I hope I cleared that up. Moving on.
Here’s why that’s so important- worship music today is a microcosm of what is wrong with the church as a whole today. It’s pablum. It’s grossly over-simplified. It utterly lacks depth and impact. It’s the same thing over and over again. It’s hype. It’s messy but claims to be “cleaner” and “simpler” and “more accessible” but in reality it is ill-contrived, formulaic drivel that has no real topicality. It has been reduced to (and, yes, I’m thinking of a certain South Park cartoon episode even as I write this) nothing more than initially filthy R&B music with the nouns changed from “her”, “she” and “baby” to “Jesus”.
Look- I said from the outset I was going to offend. Don’t say I didn’t warn you.
Oh- and I’ve heard all the arguments, too.
“Hillsong United sells more records worldwide than…..”
“It appeals to the masses……”
“I really feel connected…..”
Geez. Give me a break. Those are probably the most myopic reasons anyone can ever give. Bands like KISS and Abba have sold more records of single albums than Hillsong United ever will. “It appeals to the masses” can equally be applied to Britney Spears, Justin Bieber and American Idol. And, “I really feel connected” can be applied to all kinds of things like mass riots, genocide and a host of other things.
The really scary part of this is that almost no one can really explain why this is so important, especially within the church and especially when talking about worship. But, folks- yes, I do know the answer to this, and I expect many people reading this know the answer to and don’t/can’t admit it. So, here goes:
We (the church) want to belong to the world at any cost.
There. I said it.
Oh, I know that a lot of people are going to rail against this full-on. You can if you want to, but if you’re really honest with yourself, you’ll admit that when Hillsong United does sell all those records, you find some kind of gratification that the world has acknowledged something you like, and you feel better about having made the choice in the first place. Still fighting me on this? Just stop it and back up a second, and try really hard to not equate the fact that you are a Christian and therefore saved with the idea that somehow this means that those ideas are ok because you are a Christian that is saved by Grace. I got news for you:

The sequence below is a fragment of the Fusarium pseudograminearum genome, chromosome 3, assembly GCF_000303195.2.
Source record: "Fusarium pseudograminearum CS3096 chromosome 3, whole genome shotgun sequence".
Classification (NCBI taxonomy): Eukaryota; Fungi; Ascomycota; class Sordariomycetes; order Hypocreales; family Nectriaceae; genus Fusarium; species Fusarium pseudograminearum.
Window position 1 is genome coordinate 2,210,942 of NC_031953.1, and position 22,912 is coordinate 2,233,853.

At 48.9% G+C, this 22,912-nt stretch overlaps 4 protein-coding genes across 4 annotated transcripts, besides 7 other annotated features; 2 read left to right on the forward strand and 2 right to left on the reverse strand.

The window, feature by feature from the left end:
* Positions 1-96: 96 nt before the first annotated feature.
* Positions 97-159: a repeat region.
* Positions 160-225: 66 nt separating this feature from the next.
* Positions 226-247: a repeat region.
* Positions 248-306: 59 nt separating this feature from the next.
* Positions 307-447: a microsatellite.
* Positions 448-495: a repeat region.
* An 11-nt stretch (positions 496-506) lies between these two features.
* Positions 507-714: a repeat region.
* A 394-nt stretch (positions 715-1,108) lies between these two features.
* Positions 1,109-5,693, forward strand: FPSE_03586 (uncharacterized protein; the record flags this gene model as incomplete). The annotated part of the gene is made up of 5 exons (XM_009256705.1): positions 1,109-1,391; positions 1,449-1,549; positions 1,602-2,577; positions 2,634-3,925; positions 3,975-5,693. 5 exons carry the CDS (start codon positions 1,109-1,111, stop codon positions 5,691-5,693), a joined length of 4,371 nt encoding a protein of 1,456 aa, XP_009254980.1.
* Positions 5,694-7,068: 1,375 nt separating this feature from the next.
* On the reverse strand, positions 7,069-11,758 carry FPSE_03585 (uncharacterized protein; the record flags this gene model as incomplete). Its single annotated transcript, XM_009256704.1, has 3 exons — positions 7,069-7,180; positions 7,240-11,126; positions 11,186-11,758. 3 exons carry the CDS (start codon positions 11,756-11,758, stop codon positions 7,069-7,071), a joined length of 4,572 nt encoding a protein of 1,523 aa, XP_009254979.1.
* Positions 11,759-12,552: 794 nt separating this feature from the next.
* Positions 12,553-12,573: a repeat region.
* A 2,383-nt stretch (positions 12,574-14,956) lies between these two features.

You’re still a sinner, and you’re still capable of the same amount of corruption as everybody else. And, that doesn’t change because you call yourself a “Christian”.
So, yeah- I’m saying that if you think that worship music is more relevant today because of the above arguments, you are wrong. Period. Just wrong, and you need to get over it.
(At this point, I feel the need to point out that I said I wasn’t going to pull any punches when I started writing this series. It’s about to get a whole lot worse.)
The church, as a whole, has found it absolutely necessary to sublimate every single thing it does in order to “appeal to the masses”, and since corporate worship is the cornerstone for the western church (way more so than solid teaching or theology) it begins there. It began with the “seeker sensitive” movement of the late 80’s and early 90’s, and has morphed slightly into something even more pablumized like smaller churches attempting to become larger ones like Willow Creek or Hillsong. We’ve gotten into the mindset that unless we directly correlate absolutely everything we do with today’s pop culture, we’ll be seen as “non-relevant” or “not hip” and people will leave- but in doing that, we actually make the people who have been in the church their entire lives feel “non-relevant” and “not hip” so they leave. And, somehow that’s ok? Huh?
It’s now as though unless your church isn’t filled with 18 to 30 year olds you’re not “successful”. If you don’t do things that directly appeal to millenials, you’re out of touch and non-relevant. Yes, I totally get that the generation I’m speaking of is growing larger by the moment while my generation is steadily moving towards room temperature and the generation before that has largely already kicked that nasty oxygen habit. The issue here isn’t one of generation, but rather the lack of finding value in the entirety of the congregation and serving it.